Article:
H.E. Mr. Cham Prasidh
Minister of Commerce and 
Head of Delegation of the Kingdom of Cambodia

at the
International Conference on Financing for Development

Monterrey, Mexico
22nd. March, 2002

Mr. President,
Distinguished Heads of State and Government, 
Ladies and Gentlemen,

On behalf of the Royal Government of Cambodia, I would like to join Cambodia's voice to the other LDCs in welcoming the outcome of this International Conference on Financing for Development. We came with a lot of expectations. We came to hear how the rich countries would do to assist poorer countries to get out of poverty. The Monterrey Consensus reflects what is really going on in the world: we are still witnessing pledges, even more pledges for ODA, even though not up to the desirable level. We are also hearing pledges for better and enhanced market access for LDCs products.

The current world's economic situation does not allow us to get more than what has been achieved in Monterrey. We have to be practical: we cannot ask the rich countries to do more than what they can afford, at this moment. We shall wait for better days. We do hope those better days will come soon enough so that, at the next World Summit on Sustainable Development in Johannesburg, in August/ September 2002, there will be more concrete results and better commitments than those made here.

My 5-minutes speech will not do much but it you add up the 5-minutes speeches of 49 LDCs, you will come out with a long speech about their plea to get out of poverty. It is a plea for a new international deal - a grand bargain, as Mr. Mike Moore puts it in his yesterday's speech.

I would like to add a few viewpoints to the previous speakers for your consideration. I am not asking for a quick decision but I am asking for a farreaching political decision on the following matters:

  1. Why are there now more LDCs than at the time of the Rio World Summit? I think the solutions that were provided since then were not comprehensive enough to help the LDCs out of poverty. You may talk - about developed countries lowering their tariff barriers, simplifying import procedures etc. etc. You may talk about some of them being still very protectionist. But this is just one side of the coin. The other side of the coin is that from the LDCs' side, they too have not been able to perform well. Because of their lack of skills and knowledge of the world's markets, they have not been able to build up their supply capacity nor are they able to meet international standards. Therefore, I propose that further consideration be given to extend ODA to building capacity for trade in the LDCs.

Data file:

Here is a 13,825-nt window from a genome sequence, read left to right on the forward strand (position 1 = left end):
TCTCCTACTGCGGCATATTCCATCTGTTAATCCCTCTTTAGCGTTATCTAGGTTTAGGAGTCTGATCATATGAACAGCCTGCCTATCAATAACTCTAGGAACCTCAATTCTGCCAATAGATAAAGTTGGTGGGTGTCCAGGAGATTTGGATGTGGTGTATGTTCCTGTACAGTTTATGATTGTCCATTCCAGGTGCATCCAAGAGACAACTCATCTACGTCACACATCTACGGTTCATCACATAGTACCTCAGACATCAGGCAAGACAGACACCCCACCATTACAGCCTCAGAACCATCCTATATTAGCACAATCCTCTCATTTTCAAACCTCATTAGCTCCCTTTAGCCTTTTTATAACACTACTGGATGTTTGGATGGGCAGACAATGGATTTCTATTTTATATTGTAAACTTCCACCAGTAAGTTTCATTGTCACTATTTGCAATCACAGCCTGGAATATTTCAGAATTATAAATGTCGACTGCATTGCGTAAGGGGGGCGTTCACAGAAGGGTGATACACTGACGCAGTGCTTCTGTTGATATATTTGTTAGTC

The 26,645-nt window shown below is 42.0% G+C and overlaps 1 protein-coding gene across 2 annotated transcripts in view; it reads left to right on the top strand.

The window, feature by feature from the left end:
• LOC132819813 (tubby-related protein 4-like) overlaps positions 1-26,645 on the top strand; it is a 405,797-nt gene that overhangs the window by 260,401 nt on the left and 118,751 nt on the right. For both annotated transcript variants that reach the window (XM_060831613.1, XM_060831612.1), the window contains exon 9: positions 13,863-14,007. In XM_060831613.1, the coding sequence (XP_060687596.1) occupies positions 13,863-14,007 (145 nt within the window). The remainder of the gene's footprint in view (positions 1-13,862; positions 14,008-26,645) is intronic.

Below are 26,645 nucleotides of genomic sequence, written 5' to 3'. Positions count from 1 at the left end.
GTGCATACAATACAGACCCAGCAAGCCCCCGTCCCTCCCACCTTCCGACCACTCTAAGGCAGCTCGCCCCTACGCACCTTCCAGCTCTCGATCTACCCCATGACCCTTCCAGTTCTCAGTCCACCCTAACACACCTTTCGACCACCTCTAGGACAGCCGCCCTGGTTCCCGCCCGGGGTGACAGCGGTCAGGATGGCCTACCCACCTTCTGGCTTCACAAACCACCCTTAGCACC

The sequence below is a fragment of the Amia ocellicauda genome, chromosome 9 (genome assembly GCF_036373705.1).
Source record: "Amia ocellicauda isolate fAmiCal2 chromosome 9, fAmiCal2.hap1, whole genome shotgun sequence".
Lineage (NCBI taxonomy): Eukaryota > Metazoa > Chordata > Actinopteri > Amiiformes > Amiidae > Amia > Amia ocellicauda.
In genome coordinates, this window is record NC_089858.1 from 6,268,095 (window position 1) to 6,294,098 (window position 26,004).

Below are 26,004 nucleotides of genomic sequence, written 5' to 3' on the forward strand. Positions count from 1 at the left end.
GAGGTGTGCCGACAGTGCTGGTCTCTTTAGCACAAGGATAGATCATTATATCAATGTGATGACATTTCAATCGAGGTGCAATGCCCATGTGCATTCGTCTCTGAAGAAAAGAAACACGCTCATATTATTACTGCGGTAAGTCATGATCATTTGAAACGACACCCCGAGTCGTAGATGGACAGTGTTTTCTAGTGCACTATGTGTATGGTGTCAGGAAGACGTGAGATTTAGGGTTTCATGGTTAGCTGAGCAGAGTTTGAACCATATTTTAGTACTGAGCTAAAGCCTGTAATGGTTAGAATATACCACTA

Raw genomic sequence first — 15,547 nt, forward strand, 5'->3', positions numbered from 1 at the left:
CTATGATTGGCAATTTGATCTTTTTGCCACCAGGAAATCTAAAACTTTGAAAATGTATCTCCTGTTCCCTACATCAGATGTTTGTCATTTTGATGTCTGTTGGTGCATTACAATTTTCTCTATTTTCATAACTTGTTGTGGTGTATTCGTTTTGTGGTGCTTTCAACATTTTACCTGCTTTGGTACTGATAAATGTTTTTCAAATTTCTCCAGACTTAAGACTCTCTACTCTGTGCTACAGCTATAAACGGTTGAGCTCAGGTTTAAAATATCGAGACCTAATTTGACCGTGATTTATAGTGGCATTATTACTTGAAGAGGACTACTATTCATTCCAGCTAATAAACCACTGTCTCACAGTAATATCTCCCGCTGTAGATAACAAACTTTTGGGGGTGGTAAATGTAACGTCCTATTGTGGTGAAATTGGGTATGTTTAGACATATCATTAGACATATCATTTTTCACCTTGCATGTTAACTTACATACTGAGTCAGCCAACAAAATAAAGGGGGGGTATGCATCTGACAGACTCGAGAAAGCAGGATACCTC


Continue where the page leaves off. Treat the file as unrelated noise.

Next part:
2. There are 49 LDCs in which some are HIPCs and some are not HIPCs. This is not related to a horse race, it relates to public debt. There are some LDCs like Cambodia who tried to be less HIPC than the others. Why is the HIPC initiative going to be implemented only for those HIPCs and not also to the rest of the LDC group? Why are the rich countries not willing to reward those LDCs who tried hard not to be heavily indebted? Therefore, I propose that if any debt cancellation is under consideration by the rich countries - like those in the Paris Club - it should be extended on a non-discriminatory basis to all LDCs.
  3. Mainstreaming trade into development policies has been neglected in the past. But nowadays people start to acknowledge that trade is a tool for development, the engine of growth. The Integrated Framework on Trade-related TA for the LDCs which was designed by the 6 Core Agencies - IMF, ITC, UNCTAD, UNDP, WB and WTO - is the right mechanism to assist the LDCs to master their own development. Therefore, I propose that further consideration is being given to this initiative.

Ladies and Gentlemen,

Making our voices heard in this International Conference is just one thing, but the other thing, which is more important for us, is how to be able to move the hearts of all the world's prominent leaders who are gathered here in Monterrey and to be able to develop their political will and their courage to shape a better future for the billions and billions of people who are still living under extreme poverty conditions? There is still some room for improvement and we do count on your commitment and your courage to materialize last year's Brussels Action Plan for the LDCs and the Doha Ministerial Declaration on WTO Development Agenda.

The Royal Government of Cambodia, through the voice of Prime Minister Samdech HUN SEN, committed itself to achieving the Millennium Summit Development Goals (MDGs) which emphasized the importance of efforts to integrate peace and development, and called for a coordinated and comprehensive approach by all partners to support economic growth, social sector investment, environmental protection, peace-building and the promotion of good governance. Your assistance is now more needed than ever if those Millennium Development Goals are to be achieved in 2015.

Thank you.

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